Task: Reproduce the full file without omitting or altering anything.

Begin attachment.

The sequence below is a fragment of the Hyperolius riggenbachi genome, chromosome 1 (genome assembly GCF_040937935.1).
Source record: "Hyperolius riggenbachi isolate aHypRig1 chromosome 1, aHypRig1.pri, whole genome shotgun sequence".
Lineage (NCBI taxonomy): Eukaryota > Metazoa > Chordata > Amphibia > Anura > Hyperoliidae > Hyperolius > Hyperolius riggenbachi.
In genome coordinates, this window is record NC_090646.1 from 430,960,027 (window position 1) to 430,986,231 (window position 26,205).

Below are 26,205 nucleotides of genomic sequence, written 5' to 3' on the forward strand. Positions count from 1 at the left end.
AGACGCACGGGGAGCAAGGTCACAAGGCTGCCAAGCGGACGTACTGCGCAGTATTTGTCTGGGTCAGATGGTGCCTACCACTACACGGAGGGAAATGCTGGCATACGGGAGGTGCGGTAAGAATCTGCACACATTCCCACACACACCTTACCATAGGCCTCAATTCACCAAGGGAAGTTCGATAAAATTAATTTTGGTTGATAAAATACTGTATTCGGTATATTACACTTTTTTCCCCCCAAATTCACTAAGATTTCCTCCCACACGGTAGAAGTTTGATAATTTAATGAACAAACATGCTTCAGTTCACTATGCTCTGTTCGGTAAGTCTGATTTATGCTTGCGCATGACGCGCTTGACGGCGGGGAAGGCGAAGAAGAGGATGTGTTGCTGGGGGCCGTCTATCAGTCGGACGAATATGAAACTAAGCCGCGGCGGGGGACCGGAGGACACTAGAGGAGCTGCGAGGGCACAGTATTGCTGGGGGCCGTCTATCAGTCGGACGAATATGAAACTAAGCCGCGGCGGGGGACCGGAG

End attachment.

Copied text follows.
The sequence below is a fragment of the Hyperolius riggenbachi genome, chromosome 1 (genome assembly GCF_040937935.1).
Source record: "Hyperolius riggenbachi isolate aHypRig1 chromosome 1, aHypRig1.pri, whole genome shotgun sequence".
Lineage (NCBI taxonomy): Eukaryota > Metazoa > Chordata > Amphibia > Anura > Hyperoliidae > Hyperolius > Hyperolius riggenbachi.
In genome coordinates, this window is record NC_090646.1 from 430,960,027 (window position 1) to 430,986,231 (window position 26,205).

Below are 26,205 nucleotides of genomic sequence, written 5' to 3' on the forward strand. Positions count from 1 at the left end.
AGACGCACGGGGAGCAAGGTCACAAGGCTGCCAAGCGGACGTACTGCGCAGTATTTGTCTGGGTCAGATGGTGCCTACCACTACACGGAGGGAAATGCTGGCATACGGGAGGTGCGGTAAGAATCTGCACACATTCCCACACACACCTTACCATAGGCCTCAATTCACCAAGGGAAGTTCGATAAAATTAATTTTGGTTGATAAAATACTGTATTCGGTATATTACACTTTTTTCCCCCCAAATTCACTAAGATTTCCTCCCACACGGTAGAAGTTTGATAATTTAATGAACAAACATGCTTCAGTTCACTATGCTCTGTTCGGTAAGTCTGATTTATGCTTGCGCATGACGCGCTTGACGGCGGGGAAGGCGAAGAAGAGGATGTGTTGCTGGGGGCCGTCTATCAGTCGGACGAATATGAAACTAAGCCGCGGCGGGGGACCGGAGGACACTAGAGGAGCTGCGAGGGCACAGTATTGCTGGGGGCCGTCTATCAGTCGGACGAATATGAAACTAAGCCGCGGCGGGGGACCGGAG